When I told myself to start blogging earlier this year I made a list of topics I thought I wanted to talk about but had no specific set order in which to pick them so was free to chop and change as I saw fit and write about what I felt most passionate about on that particular week. I woke up this morning and took a look in the mirror…and I knew that it would have to be this topic!
I will turn thirty three years of age in November and I feel justified in saying this year has been one of the most difficult I have ever been through. In other blogs perhaps I’ll go into some of the reasons why but that aside there have also been enormous highs and positives to take and I’m going to take a light hearted view on something that has been getting more and more prominent in my daily thinking as the year has progressed (September already!)…my personal appearance.
Most people reading this won’t know me personally so very briefly I’ll preclude the upcoming anxieties by explaining I have always been someone who has kept reasonably fit. I started training in a boxing gym when I was twelve, enjoyed sports at school, have pretty much always belonged to a local gym, been a regular runner and generally an active person. I have for sure had exceptionally lazy periods where I’ve seen my local Indian restaurant more than the curl bench or treadmill but there’s nothing wrong with that here and there. I’m certainly no fitness fanatic but that may have something to do with the fact that regular exercise from an early age has helped me maintain a decent level of fitness despite injuries or bone idol periods all through my teens and twenties. Well that’s all fine and dandy but now my birthdays begin with a 3 there have been some noticeable problems with my ‘rely on muscle memory’ excuse. (You may be asking what has any of this go to do with writing but I’m getting there, keep with me, it will link up soon.)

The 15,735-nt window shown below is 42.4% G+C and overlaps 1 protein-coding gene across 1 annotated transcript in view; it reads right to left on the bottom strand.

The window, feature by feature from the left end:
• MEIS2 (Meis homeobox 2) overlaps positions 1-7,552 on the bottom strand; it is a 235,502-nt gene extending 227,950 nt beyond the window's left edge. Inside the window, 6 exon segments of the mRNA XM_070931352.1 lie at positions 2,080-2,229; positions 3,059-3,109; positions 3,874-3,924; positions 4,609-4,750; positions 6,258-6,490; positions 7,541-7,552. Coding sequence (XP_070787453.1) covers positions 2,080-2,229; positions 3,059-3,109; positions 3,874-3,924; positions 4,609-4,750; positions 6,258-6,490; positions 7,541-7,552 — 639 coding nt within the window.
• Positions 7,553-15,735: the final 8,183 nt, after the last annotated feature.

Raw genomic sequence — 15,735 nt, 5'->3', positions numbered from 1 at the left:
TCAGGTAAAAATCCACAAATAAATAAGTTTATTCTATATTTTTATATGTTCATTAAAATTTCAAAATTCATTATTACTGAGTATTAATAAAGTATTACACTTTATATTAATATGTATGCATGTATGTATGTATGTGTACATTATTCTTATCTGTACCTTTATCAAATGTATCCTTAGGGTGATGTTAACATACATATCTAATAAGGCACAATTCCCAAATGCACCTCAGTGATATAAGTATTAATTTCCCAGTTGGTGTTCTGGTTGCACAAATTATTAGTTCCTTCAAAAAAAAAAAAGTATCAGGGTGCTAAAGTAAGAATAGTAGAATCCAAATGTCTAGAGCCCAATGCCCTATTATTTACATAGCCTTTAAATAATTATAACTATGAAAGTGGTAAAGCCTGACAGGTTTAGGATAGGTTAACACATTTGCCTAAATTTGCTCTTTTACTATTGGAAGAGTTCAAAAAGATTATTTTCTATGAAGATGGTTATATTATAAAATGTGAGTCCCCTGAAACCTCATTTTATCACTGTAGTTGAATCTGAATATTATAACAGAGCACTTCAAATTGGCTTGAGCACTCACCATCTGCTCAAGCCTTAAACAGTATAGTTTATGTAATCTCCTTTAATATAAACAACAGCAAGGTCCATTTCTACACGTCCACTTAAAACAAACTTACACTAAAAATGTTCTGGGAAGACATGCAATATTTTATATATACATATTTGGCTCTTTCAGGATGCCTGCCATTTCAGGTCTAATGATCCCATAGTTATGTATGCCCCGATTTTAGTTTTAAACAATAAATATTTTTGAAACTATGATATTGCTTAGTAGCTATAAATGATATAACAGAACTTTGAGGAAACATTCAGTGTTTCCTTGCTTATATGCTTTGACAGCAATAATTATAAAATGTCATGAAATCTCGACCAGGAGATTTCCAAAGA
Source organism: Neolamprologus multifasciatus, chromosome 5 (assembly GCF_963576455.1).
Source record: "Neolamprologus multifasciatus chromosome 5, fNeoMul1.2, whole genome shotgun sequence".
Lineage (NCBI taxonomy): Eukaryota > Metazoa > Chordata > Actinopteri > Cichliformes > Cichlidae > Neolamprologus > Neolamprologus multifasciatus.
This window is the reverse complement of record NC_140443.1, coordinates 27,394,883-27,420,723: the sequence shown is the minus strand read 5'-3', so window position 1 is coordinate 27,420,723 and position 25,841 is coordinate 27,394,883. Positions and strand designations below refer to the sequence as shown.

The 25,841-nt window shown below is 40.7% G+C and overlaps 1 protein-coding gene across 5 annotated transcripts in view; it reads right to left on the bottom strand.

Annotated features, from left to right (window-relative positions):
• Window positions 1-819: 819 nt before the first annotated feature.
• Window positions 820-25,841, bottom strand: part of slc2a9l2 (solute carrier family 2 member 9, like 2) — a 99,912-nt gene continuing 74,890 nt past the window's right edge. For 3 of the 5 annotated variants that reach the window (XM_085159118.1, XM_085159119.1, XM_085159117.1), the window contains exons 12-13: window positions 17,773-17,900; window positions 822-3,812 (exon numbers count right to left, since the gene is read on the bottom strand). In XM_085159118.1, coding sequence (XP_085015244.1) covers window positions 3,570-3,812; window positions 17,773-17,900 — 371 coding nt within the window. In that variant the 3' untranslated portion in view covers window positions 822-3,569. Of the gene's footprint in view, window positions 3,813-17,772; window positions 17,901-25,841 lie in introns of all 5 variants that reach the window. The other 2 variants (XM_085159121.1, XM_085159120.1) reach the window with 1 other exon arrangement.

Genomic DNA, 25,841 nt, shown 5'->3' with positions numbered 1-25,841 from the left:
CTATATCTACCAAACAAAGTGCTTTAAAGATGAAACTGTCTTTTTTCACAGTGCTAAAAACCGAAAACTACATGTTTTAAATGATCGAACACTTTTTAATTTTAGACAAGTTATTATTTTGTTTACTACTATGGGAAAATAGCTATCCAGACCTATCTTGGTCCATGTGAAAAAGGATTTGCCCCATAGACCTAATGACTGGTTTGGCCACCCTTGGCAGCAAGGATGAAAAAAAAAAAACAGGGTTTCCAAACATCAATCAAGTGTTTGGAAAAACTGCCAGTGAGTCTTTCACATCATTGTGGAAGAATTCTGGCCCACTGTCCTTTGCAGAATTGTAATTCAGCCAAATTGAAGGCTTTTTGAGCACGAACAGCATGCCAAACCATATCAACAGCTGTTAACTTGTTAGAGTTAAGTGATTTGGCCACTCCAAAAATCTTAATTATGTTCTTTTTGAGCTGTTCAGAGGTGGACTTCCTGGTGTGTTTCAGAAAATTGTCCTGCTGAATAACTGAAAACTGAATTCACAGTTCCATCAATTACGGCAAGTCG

I have always worked full time since leaving school and some jobs have been more demanding on my time than others, I have experience of doing 60-70 hour weeks and also of a few hours shift work scattered here and there. Throughout all jobs I have always managed to attend the gym at least a couple of times a week and it’s only this year that the routine of the gym has evaded me and I think I have to be honest about the reasons why.
When I was younger, I wanted to be fit for all the usual reasons, to look attractive to girls, to wear nice clothes, to feel confident and so on (varying levels of success with all of those) but also because I really enjoyed training and wanted to be good at the sports I had undertaken and it wasn’t just vanity, it was a real desire to be good at something, to be successful at a pursuit. Now this is the painfully honest part that hurts me to write, but now, at nearly thirty three I think all of the reasons I have when thinking about exercising come from a vanity perspective only. Wow, that was really hard to put down, I feel very sad at the fact that when I really delve into my feelings about this, I have to confront the truth, I can’t run away from it or pretend I’m exaggerating. The honest realization is that I no longer feel any desire to be healthy for any other reason that wanting to still look attractive. I don’t feel the need to be ‘good’ at anything, I’m never going to get in the ring to box again, I’m never going to run the marathon, I’m never going to compete in team sports like football or rugby, there are no more competitions for me to enter. I simply have no desire to compete in athletic forums anymore. It’s actually very upsetting saying that but that’s where the writing comes in, thanks for bearing with me so far.